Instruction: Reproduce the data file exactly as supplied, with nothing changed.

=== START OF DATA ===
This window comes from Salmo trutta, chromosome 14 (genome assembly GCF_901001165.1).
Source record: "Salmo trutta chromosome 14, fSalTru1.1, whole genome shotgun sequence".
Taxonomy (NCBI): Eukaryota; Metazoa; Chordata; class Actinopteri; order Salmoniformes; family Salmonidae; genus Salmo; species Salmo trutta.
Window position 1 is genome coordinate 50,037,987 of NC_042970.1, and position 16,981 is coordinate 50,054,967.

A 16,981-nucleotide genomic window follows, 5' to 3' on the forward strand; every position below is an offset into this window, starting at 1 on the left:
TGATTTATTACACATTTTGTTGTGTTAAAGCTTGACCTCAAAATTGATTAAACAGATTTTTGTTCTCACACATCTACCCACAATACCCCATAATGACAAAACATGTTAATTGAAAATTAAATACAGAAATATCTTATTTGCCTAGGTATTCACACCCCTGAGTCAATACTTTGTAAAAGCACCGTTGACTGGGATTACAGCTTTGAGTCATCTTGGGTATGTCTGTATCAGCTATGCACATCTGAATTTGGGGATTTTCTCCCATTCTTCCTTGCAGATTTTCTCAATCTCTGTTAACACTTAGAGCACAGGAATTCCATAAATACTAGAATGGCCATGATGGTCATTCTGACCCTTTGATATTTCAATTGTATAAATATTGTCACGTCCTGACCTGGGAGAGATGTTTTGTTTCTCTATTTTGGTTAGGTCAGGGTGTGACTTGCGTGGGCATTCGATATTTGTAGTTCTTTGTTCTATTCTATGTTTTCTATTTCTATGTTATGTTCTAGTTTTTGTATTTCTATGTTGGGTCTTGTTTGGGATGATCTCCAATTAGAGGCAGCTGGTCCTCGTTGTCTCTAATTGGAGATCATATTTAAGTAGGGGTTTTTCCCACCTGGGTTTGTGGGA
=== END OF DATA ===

This window comes from Salmo trutta, chromosome 14 (genome assembly GCF_901001165.1).
Source record: "Salmo trutta chromosome 14, fSalTru1.1, whole genome shotgun sequence".
Taxonomy (NCBI): Eukaryota; Metazoa; Chordata; class Actinopteri; order Salmoniformes; family Salmonidae; genus Salmo; species Salmo trutta.
Window position 1 is genome coordinate 50,037,987 of NC_042970.1, and position 16,981 is coordinate 50,054,967.

A 16,981-nucleotide genomic window follows, 5' to 3' on the forward strand; every position below is an offset into this window, starting at 1 on the left:
TGATTTATTACACATTTTGTTGTGTTAAAGCTTGACCTCAAAATTGATTAAACAGATTTTTGTTCTCACACATCTACCCACAATACCCCATAATGACAAAACATGTTAATTGAAAATTAAATACAGAAATATCTTATTTGCCTAGGTATTCACACCCCTGAGTCAATACTTTGTAAAAGCACCGTTGACTGGGATTACAGCTTTGAGTCATCTTGGGTATGTCTGTATCAGCTATGCACATCTGAATTTGGGGATTTTCTCCCATTCTTCCTTGCAGATTTTCTCAATCTCTGTTAACACTTAGAGCACAGGAATTCCATAAATACTAGAATGGCCATGATGGTCATTCTGACCCTTTGATATTTCAATTGTATAAATATTGTCACGTCCTGACCTGGGAGAGATGTTTTGTTTCTCTATTTTGGTTAGGTCAGGGTGTGACTTGCGTGGGCATTCGATATTTGTAGTTCTTTGTTCTATTCTATGTTTTCTATTTCTATGTTATGTTCTAGTTTTTGTATTTCTATGTTGGGTCTTGTTTGGGATGATCTCCAATTAGAGGCAGCTGGTCCTCGTTGTCTCTAATTGGAGATCATATTTAAGTAGGGGTTTTTCCCACCTGGGTTTGTGGGA